4. Whether the events of the weather of two cities in the same state are dependent or not?

1. The probability that the student chosen is not a junior and is an engineer.

2. No. If 43 people got nothing, then 357 people would have had tog et something which is not the case.

3. The other way is true though. Raining does affect whether you bring an umbrella to work or not.

4. I had no questions about the reading.

1. the probability that the student is an engineering major that's not a junior.

2. no because the amount of people that got a raise and increased benefits would be over 400. If getting a raise is included in increased benefits, then there should be more people that got increased benefits than the ones that received raises.

3. the two are not independent because knowing whether it rains or not can affect the chance of having an umbrella.

1. This event is the complement of A and B, so it is all students who aren't juniors who are engineering students. In other words, it is all freshmen, sophomore, and senior engineering majors.

2. This claim is not accurate. If imagining the Venn diagram of who got a raise and who got increased benefits, with the center being those who got both, there are (312+248)-173 inside of the entire diagram, which is a total of 387. This only leaves 13 left to have received neither, but the problem claimed that 43 got neither, thus, it is inaccurate.

3. This argument doesn't hold water (no pun intended) because the fact that you brought your umbrella to work today was most likely caused by the fact that it was raining outside, or that there was rain in the forecast for today.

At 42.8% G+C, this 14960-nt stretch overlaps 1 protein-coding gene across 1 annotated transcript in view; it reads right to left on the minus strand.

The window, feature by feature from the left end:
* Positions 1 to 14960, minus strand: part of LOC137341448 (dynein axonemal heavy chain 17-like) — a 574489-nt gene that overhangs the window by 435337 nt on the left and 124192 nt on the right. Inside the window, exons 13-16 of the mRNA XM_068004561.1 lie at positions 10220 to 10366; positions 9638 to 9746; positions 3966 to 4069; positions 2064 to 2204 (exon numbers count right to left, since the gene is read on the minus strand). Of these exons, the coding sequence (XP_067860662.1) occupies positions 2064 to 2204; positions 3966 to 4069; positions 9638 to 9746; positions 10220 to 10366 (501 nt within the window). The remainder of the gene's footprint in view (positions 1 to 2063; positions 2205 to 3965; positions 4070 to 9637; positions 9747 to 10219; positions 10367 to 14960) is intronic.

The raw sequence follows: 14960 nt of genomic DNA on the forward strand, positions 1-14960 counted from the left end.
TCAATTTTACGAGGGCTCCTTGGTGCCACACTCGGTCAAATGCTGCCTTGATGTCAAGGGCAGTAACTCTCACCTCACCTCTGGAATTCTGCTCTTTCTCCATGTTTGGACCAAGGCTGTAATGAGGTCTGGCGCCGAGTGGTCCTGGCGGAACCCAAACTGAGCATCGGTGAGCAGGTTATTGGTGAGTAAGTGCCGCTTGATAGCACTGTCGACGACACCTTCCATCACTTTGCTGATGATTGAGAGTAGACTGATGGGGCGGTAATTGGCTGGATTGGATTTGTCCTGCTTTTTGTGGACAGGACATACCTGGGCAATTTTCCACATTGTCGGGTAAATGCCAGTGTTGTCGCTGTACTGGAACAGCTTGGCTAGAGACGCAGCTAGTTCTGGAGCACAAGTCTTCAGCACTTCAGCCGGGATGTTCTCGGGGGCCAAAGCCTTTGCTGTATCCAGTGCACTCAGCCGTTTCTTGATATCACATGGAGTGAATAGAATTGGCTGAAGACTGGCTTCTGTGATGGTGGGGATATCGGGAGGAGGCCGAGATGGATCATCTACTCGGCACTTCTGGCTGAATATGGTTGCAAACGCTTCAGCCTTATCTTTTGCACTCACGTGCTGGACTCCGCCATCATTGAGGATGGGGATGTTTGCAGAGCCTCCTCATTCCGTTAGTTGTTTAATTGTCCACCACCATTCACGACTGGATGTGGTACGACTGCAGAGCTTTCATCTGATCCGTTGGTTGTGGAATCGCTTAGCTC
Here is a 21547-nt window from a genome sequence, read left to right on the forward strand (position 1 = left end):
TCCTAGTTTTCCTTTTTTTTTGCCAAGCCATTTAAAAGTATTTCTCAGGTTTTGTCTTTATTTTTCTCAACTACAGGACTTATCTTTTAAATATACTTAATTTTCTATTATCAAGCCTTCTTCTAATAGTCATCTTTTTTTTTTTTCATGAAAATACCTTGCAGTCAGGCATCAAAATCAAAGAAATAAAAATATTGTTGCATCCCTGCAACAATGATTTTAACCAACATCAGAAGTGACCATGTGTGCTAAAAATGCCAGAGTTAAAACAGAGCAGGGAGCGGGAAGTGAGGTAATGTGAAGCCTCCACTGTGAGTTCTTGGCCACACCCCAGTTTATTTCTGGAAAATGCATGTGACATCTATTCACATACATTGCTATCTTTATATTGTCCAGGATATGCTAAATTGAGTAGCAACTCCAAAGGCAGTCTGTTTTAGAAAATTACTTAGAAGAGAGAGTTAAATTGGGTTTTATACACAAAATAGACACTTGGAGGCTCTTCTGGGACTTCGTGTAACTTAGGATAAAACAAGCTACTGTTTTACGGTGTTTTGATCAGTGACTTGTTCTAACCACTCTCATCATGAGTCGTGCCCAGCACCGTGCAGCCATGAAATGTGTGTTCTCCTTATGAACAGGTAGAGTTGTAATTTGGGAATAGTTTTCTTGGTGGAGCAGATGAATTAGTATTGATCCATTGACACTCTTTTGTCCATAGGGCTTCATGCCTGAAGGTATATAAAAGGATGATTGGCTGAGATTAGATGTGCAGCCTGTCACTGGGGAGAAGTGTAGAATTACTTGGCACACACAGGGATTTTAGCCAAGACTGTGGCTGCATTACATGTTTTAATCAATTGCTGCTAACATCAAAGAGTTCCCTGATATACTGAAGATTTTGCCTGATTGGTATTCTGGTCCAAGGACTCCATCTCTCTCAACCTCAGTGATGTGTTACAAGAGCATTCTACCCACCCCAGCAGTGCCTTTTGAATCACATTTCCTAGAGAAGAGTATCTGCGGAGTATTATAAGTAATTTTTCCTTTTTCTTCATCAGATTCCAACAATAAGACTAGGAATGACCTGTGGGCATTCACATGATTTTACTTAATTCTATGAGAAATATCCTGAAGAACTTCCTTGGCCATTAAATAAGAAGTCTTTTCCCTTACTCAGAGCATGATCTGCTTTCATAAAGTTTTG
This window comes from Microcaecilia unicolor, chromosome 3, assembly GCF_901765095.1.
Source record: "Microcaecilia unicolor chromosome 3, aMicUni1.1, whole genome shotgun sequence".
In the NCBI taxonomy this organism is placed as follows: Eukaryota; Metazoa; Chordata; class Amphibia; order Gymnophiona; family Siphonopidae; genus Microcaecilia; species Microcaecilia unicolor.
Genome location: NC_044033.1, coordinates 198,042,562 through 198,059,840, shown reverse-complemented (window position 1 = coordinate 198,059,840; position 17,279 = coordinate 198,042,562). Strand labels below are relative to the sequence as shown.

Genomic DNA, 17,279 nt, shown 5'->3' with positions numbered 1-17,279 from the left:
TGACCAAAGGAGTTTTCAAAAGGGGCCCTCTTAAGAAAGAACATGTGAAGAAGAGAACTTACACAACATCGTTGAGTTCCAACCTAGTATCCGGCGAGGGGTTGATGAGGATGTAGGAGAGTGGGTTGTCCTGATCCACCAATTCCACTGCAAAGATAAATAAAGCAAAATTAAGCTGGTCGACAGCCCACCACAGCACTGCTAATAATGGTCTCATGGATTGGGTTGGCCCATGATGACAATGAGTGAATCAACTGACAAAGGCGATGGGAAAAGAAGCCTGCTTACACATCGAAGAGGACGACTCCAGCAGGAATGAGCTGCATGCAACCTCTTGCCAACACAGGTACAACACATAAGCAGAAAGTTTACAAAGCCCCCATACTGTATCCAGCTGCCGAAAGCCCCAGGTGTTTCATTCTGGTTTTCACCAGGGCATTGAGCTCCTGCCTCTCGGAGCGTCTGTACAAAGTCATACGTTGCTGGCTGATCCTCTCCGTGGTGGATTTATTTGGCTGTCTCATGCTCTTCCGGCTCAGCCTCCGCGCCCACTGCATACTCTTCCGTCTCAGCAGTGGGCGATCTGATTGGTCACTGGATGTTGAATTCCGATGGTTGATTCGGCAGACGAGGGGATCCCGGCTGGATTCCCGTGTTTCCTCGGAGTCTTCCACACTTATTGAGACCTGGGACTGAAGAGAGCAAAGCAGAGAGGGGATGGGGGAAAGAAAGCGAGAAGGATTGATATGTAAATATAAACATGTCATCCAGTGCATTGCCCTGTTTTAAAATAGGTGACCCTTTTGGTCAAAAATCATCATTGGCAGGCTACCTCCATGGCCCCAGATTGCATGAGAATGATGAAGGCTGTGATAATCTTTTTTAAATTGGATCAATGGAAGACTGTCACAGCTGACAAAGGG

4. Was there any point to the grocery receipt lists on p. 61? I was very confused as to where that was going, and then never really saw it resolve.

1) This event is selecting all of the undergraduate, engineering major students who are not juniors (freshman, sophomores, and seniors).

2) This claim is inaccurate. If 43 employees did not receive anything 357 employees received at least a bonus or benefits. Out of this amount 312 people received a raise showing that 45 people did not. 248 received benefits so 109 did not (of the 357). Of 357, 154 people did not receive either a bonus or benefit. This added to the 43 people who received nothing gives 197. This leaves 203 people who received both which is greater than the given 173. I think...

3) These events can be unrelated or independent. Many bring umbrellas out thinking it is going to rain when it turns out to be a sunny day. You could have been storing that umbrella for a later day. One doesn't necessarily cause the other. Some people may use rain jackets instead of umbrellas.

4) Is there a mathematical formula so solve questions like #2 on this reading or do you just observe and add the numbers?

1. The event of freshmen, sophomores and seniors who are engineering majors.

2. Not accurate. 400-[(312-173)+(248-173)+173]=13 which is not 43.

3. The events are NOT independent because whether or not it rains today WILL effect bringing an umbrella.